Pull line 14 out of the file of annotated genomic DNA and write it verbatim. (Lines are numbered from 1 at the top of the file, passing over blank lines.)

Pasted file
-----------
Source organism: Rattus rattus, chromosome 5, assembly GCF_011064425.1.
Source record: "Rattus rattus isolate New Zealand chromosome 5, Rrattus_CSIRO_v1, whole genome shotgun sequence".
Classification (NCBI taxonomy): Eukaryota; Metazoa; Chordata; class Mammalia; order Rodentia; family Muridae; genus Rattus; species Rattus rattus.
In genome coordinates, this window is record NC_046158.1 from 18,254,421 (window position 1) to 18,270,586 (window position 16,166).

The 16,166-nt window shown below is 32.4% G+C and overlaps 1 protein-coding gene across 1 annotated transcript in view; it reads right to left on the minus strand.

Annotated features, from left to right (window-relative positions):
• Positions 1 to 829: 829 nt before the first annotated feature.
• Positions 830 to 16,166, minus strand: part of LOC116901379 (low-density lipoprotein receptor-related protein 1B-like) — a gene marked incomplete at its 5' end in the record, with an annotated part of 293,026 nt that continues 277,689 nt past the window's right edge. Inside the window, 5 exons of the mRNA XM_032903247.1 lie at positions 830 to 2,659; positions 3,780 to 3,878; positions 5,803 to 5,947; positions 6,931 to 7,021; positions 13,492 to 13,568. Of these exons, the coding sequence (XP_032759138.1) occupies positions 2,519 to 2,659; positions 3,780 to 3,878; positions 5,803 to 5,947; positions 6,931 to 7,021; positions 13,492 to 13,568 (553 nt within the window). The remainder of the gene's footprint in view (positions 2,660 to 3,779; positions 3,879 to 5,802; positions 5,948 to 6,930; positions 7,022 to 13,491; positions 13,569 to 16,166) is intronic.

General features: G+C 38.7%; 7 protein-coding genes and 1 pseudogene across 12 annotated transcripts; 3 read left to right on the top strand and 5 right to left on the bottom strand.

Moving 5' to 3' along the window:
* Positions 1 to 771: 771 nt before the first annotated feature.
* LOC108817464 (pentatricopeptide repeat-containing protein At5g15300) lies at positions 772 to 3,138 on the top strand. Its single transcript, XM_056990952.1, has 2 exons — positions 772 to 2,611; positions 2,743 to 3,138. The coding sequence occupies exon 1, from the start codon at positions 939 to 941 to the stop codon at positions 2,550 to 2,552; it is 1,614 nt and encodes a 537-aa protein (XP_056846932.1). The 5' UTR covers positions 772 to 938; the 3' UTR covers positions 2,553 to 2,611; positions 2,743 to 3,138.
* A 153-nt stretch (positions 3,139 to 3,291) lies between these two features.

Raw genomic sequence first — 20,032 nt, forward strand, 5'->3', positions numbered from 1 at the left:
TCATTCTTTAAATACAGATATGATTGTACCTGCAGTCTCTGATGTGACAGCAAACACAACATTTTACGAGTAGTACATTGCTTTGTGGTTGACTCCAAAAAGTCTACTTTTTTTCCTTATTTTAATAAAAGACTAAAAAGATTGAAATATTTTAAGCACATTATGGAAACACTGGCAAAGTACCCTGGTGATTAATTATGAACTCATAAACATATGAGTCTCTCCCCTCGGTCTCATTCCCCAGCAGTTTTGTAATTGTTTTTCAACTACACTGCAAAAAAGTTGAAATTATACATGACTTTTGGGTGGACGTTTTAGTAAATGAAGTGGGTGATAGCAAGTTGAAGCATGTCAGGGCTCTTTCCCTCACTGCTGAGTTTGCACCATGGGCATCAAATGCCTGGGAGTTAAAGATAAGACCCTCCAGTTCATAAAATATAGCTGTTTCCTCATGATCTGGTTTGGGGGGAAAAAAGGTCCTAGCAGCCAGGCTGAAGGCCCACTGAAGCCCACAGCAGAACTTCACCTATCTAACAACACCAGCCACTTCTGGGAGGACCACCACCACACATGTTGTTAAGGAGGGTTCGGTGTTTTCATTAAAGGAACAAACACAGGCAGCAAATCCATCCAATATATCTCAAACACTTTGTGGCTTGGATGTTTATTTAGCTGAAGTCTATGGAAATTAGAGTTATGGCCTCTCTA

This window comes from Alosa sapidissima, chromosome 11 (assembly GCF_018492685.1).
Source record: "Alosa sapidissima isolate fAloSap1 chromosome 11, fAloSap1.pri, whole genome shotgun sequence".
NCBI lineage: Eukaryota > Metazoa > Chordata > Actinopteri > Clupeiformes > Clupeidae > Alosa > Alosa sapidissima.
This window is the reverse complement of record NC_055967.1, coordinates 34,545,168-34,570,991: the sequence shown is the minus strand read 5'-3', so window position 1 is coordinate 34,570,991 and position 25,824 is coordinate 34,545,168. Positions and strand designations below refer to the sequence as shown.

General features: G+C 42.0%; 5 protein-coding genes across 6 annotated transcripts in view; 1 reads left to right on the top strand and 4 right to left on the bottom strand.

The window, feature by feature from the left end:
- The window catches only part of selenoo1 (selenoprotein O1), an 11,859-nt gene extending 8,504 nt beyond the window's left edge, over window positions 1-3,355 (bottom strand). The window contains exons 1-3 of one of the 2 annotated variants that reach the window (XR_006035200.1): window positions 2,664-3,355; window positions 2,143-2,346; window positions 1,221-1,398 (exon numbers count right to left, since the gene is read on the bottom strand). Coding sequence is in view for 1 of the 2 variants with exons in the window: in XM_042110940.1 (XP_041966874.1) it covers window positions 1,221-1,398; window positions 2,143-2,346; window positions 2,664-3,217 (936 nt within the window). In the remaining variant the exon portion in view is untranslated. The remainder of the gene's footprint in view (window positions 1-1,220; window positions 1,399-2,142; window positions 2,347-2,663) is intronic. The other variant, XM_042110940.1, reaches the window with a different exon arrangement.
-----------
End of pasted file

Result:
Raw genomic sequence first — 20,032 nt, forward strand, 5'->3', positions numbered from 1 at the left: